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Intervention: A Root Tale to the Galactic…
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Intervention: A Root Tale to the Galactic Milieu and a Vinculum Between It… (original 1987; edition 1987)

by Julian May

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705621,330 (3.91)14
Humanity is reaching for the stars, but what must we prove to get there? For 60,000 years, the worlds of the Galactic Milieu have observed Earth, waiting for humanity to evolve sufficiently to join them. Now, humanity is almost ready for Intervention. Across the world, children with unusual mental powers are being born, known as operants. One such is Rogi Remillard, humble book dealer. Helped by an entity he labels the family ghost, Rogi will inadvertently steer his family - and so all mankind - into the future. Rogi's journey starts with his nephew Denis, as he guides his strong metapsychic abilities. The young man's irresponsible father certainly isn't interested, focusing instead on his volatile son Victor. Yet Victor's own emerging powers make him increasingly dangerous. Events take a dark turn when Victor starts consorting with criminals, eventually setting his sights on undermining society itself. Only his family can bring him down, but Denis may be forced to call to the stars for help.… (more)
Member:Theodosia
Title:Intervention: A Root Tale to the Galactic Milieu and a Vinculum Between It and the Saga of Pliocene Exile
Authors:Julian May
Info:Houghton Mifflin (T) (1987), Hardcover, 546 pages
Collections:Your library
Rating:***
Tags:Fantasy, read

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Intervention by Julian May (1987)

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» See also 14 mentions

Showing 1-5 of 6 (next | show all)
Robert J. Durant Collection
  AnomalyArchive | Dec 24, 2018 |
I am re-reading May's Pliocene series, starting with this book. It spans decades, often skipping forward months and years at a time, to tell the story of how humans managed to raise themselves to metaphysical operancy, uniting enough minds to officially invite the wider galactic community to accept and help them. I don't think I've read this before, and I'm not sure I'll remember if I go to read it again in 10 years. The main narrative character, Rogatien Remillard, is likable, and his personal story reads as sadly believable as the human race adjusts to being able to read and manipulate minds, move things, and all that other magic-explained-by-technobabble stuff. It occasionally feels outdated, as the history of this Earth departs drastically from ours sometime in the early 80s. She does not have anything like the internet in the 2000s, for example, but there is a lot of SF out there that has been off by more than this.

All in all, not essential for enjoying the rest of the series, but a nice bit of background for it. As I'm starting "Jack the Bodyless" the characters feel more familiar, and Uncle Rogi starts as a very dependable narrator. Though "Intervention" is not very plot-driven, it's an interesting take on how humans might have gone from early 80s technology into the Galactic Milieu. And as per usual with May, the prose is at times hauntingly beautiful. She has scenes all over the world, and occasionally out of it, and every one of them comes to life with detail. She sells the idea of mind-to-mind communication and coercion, from intimately loving to monstrously invasive. If the story itself does not grab you (and again, it is not the most engaging of plots), the way she tells it will. ( )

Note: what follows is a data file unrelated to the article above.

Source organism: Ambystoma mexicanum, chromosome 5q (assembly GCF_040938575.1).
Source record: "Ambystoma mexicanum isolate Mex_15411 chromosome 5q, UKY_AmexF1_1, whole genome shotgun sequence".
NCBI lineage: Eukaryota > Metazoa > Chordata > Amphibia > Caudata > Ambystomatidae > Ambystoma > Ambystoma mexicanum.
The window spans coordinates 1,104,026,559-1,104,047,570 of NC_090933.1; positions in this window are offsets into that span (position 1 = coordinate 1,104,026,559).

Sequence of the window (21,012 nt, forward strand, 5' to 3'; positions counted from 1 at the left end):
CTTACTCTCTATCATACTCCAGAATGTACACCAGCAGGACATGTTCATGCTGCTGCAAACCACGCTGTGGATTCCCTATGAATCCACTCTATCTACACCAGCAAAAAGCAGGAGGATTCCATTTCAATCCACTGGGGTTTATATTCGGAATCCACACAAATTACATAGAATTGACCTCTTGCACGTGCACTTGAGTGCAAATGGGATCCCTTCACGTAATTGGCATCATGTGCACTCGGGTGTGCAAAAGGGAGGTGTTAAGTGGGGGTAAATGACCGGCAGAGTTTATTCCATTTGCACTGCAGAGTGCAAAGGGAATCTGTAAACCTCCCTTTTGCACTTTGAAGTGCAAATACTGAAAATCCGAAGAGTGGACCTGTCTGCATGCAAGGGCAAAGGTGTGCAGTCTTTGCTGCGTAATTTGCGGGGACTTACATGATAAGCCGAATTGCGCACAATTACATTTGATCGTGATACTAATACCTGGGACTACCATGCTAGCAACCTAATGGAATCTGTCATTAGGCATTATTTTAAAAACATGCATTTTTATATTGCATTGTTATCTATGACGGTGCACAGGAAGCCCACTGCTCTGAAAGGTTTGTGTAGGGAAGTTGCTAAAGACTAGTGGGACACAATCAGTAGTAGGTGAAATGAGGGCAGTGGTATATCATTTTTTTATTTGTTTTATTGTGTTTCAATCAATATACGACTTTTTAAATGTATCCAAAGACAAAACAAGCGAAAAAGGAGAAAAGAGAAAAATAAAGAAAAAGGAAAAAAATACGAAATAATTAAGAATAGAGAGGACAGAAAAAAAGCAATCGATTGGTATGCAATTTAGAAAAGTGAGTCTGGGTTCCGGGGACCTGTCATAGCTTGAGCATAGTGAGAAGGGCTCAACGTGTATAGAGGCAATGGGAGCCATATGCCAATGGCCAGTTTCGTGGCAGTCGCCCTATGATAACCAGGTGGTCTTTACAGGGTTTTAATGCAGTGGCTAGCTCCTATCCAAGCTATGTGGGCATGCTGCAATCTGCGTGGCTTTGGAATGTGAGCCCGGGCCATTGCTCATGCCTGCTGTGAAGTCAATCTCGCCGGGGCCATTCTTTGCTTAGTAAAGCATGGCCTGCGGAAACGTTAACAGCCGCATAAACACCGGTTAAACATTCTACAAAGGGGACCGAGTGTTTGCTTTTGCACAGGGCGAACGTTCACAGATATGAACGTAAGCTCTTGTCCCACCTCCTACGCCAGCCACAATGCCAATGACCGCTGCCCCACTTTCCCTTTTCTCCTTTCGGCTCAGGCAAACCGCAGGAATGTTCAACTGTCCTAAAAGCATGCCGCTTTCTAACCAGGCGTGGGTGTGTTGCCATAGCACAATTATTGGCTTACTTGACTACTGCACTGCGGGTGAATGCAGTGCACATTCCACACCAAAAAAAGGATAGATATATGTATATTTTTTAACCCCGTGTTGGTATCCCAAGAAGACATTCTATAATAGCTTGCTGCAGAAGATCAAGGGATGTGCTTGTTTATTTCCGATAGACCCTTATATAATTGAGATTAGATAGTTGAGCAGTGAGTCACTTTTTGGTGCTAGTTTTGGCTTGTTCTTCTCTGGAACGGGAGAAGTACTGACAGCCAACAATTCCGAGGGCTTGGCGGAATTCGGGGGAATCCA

robsack | Mar 20, 2018 |
A warm loving story about acceptance and family. ( )
  Dorotea.C | Nov 30, 2013 |
GALACTIC MILIEU
  rustyoldboat | May 28, 2011 |
I didn't particularly care for some of May's other works in these series, but this book in particular was a delight to read. The characterization far exceeded what I experienced in other stories, and the plot itself is intricate, detailed, and expertly executed. I highly recommend this to anyone looking for an absorbing read. ( )
  inkstained | Jul 14, 2008 |
Showing 1-5 of 6 (next | show all)
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The proverbial February thaw did not materialize for the 203rd annual Dartmouth Winter Carnival, and the temperature was around -10° Celsius when Uncle Rogi Remillard emerged from the sanctuary of the Peter Christian Tavern into a blustery, festive night.
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For 60,000 years, the worlds of the Galactic Milieu have observed Earth, waiting for humanity to evolve sufficiently to join them. Now, humanity is almost ready for Intervention. Across the world, children with unusual mental powers are being born, known as operants. One such is Rogi Remillard, humble book dealer. Helped by an entity he labels the family ghost, Rogi will inadvertently steer his family – and so all mankind – into the future.

Rogi's journey starts with his nephew Denis, as he guides his strong metapsychic abilities. The young man's irresponsible father certainly isn't interested, focusing instead on his volatile son Victor. Yet Victor's own emerging powers make him increasingly dangerous. Events take a dark turn when Victor starts consorting with criminals, eventually setting his sights on undermining society itself. Only his family can bring him down, but Denis may be forced to call to the stars for help.
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